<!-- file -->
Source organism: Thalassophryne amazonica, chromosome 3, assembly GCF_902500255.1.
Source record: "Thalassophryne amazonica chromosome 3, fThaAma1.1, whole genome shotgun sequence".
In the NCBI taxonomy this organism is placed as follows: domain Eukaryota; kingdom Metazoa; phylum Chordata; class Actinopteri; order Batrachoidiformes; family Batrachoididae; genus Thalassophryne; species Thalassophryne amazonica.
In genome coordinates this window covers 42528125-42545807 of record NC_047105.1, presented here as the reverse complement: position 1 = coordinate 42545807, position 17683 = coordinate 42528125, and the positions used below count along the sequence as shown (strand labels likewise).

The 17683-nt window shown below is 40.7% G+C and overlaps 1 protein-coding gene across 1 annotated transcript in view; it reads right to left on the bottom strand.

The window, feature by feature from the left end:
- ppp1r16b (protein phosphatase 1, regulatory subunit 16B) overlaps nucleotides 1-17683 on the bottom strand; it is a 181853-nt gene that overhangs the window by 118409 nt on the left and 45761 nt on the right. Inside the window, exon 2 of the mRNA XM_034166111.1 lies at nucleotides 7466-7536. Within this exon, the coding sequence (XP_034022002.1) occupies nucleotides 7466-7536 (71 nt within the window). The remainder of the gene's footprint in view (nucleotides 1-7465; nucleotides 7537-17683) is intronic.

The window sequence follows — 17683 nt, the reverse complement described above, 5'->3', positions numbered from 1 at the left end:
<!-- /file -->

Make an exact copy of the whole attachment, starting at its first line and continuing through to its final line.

Source organism: Thalassophryne amazonica, chromosome 3, assembly GCF_902500255.1.
Source record: "Thalassophryne amazonica chromosome 3, fThaAma1.1, whole genome shotgun sequence".
In the NCBI taxonomy this organism is placed as follows: domain Eukaryota; kingdom Metazoa; phylum Chordata; class Actinopteri; order Batrachoidiformes; family Batrachoididae; genus Thalassophryne; species Thalassophryne amazonica.
In genome coordinates this window covers 42528125-42545807 of record NC_047105.1, presented here as the reverse complement: position 1 = coordinate 42545807, position 17683 = coordinate 42528125, and the positions used below count along the sequence as shown (strand labels likewise).

The 17683-nt window shown below is 40.7% G+C and overlaps 1 protein-coding gene across 1 annotated transcript in view; it reads right to left on the bottom strand.

The window, feature by feature from the left end:
- ppp1r16b (protein phosphatase 1, regulatory subunit 16B) overlaps nucleotides 1-17683 on the bottom strand; it is a 181853-nt gene that overhangs the window by 118409 nt on the left and 45761 nt on the right. Inside the window, exon 2 of the mRNA XM_034166111.1 lies at nucleotides 7466-7536. Within this exon, the coding sequence (XP_034022002.1) occupies nucleotides 7466-7536 (71 nt within the window). The remainder of the gene's footprint in view (nucleotides 1-7465; nucleotides 7537-17683) is intronic.

The window sequence follows — 17683 nt, the reverse complement described above, 5'->3', positions numbered from 1 at the left end: